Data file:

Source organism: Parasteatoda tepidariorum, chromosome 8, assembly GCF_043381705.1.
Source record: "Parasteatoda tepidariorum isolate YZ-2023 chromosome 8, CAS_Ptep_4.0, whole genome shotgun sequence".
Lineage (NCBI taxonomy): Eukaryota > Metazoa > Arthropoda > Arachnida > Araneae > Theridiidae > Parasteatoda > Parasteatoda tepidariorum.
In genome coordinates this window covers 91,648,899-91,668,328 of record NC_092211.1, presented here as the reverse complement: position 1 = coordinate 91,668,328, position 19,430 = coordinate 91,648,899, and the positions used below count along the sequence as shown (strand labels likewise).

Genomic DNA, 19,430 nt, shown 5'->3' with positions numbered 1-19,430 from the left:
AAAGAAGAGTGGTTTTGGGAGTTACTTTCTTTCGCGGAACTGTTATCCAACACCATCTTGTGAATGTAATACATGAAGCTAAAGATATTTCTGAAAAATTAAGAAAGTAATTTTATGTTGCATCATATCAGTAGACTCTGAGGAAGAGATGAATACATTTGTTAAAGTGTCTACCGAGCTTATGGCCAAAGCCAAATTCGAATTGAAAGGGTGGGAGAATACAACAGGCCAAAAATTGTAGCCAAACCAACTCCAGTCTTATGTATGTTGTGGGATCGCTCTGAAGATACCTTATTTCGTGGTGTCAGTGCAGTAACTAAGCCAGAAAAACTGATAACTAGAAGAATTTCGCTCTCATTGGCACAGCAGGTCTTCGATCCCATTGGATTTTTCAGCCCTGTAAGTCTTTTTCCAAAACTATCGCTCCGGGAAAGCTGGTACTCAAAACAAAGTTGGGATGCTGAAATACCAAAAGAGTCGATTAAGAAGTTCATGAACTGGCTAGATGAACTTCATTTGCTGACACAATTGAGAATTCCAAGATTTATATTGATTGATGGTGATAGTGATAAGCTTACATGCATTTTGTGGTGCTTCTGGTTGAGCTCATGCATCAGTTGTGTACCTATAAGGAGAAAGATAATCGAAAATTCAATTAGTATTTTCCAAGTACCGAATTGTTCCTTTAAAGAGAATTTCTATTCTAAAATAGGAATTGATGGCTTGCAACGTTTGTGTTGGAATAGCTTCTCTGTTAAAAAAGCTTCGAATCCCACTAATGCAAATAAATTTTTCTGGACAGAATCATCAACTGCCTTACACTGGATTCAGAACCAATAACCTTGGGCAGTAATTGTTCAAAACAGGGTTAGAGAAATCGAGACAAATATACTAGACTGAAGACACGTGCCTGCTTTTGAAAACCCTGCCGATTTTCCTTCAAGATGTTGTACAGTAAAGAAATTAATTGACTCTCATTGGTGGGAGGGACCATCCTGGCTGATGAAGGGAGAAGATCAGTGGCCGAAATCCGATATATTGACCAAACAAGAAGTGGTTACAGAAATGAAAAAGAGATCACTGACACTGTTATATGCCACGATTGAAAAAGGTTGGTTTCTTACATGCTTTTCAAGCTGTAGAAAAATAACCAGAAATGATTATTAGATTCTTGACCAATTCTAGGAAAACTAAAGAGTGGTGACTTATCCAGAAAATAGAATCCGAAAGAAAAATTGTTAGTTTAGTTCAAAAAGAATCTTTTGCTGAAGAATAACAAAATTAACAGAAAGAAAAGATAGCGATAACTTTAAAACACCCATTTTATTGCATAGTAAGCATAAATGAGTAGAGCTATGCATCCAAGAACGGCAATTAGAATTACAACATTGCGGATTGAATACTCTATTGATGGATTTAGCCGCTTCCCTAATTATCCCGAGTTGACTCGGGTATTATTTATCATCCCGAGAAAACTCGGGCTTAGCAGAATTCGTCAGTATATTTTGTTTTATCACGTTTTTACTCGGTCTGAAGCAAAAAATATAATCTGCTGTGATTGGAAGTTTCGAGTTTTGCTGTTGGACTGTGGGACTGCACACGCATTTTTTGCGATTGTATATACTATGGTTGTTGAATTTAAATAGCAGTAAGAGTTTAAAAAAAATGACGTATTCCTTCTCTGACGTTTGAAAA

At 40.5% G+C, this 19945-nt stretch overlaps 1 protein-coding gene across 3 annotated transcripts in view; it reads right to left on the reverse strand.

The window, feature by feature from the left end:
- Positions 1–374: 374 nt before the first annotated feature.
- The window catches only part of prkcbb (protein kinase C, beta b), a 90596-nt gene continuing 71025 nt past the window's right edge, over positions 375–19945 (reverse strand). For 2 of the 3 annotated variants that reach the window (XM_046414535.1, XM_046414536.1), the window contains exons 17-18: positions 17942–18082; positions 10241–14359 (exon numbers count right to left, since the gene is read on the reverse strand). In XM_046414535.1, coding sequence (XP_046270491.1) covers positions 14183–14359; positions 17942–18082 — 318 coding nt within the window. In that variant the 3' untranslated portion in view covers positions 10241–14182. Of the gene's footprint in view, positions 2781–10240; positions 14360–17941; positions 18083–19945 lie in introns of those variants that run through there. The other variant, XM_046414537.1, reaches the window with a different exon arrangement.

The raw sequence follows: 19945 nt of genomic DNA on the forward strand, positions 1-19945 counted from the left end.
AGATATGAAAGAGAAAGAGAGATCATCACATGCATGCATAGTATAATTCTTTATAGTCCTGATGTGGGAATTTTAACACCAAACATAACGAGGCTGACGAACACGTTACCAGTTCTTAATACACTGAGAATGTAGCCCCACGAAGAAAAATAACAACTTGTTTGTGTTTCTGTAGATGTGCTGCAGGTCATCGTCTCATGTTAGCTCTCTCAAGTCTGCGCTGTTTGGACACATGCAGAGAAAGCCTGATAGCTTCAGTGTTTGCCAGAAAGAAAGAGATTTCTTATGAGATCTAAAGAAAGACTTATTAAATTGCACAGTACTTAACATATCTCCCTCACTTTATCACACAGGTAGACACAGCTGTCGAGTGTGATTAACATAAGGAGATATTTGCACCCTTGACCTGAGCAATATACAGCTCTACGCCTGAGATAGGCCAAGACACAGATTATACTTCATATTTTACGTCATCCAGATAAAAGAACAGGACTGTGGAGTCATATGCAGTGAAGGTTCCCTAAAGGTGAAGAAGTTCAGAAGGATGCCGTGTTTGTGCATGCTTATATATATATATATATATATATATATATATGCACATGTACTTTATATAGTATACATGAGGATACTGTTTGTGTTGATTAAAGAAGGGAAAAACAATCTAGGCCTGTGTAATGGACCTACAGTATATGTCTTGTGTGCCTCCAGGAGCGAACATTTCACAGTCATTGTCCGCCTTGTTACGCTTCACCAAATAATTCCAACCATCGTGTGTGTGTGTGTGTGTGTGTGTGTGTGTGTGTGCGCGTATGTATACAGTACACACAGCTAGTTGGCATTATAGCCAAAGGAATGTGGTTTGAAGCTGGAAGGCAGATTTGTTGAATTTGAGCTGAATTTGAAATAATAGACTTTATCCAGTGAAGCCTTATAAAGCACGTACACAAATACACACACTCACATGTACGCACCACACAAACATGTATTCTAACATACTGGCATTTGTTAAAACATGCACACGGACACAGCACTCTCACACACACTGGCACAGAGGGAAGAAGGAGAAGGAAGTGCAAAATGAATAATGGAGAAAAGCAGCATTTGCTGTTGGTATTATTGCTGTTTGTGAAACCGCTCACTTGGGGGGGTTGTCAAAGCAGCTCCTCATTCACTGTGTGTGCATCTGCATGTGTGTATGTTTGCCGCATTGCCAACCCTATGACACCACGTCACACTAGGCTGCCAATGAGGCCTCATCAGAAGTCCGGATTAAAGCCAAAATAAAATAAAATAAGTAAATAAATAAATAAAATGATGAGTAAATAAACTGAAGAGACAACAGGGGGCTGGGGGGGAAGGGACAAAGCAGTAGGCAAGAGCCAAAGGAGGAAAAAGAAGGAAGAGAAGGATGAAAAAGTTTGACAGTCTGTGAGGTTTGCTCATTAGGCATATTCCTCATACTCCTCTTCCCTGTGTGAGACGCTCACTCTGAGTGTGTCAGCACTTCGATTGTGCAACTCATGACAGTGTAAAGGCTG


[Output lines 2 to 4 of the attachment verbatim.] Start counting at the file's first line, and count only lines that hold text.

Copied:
Source record: "Parasteatoda tepidariorum isolate YZ-2023 chromosome 8, CAS_Ptep_4.0, whole genome shotgun sequence".
Lineage (NCBI taxonomy): Eukaryota > Metazoa > Arthropoda > Arachnida > Araneae > Theridiidae > Parasteatoda > Parasteatoda tepidariorum.
In genome coordinates this window covers 91,648,899-91,668,328 of record NC_092211.1, presented here as the reverse complement: position 1 = coordinate 91,668,328, position 19,430 = coordinate 91,648,899, and the positions used below count along the sequence as shown (strand labels likewise).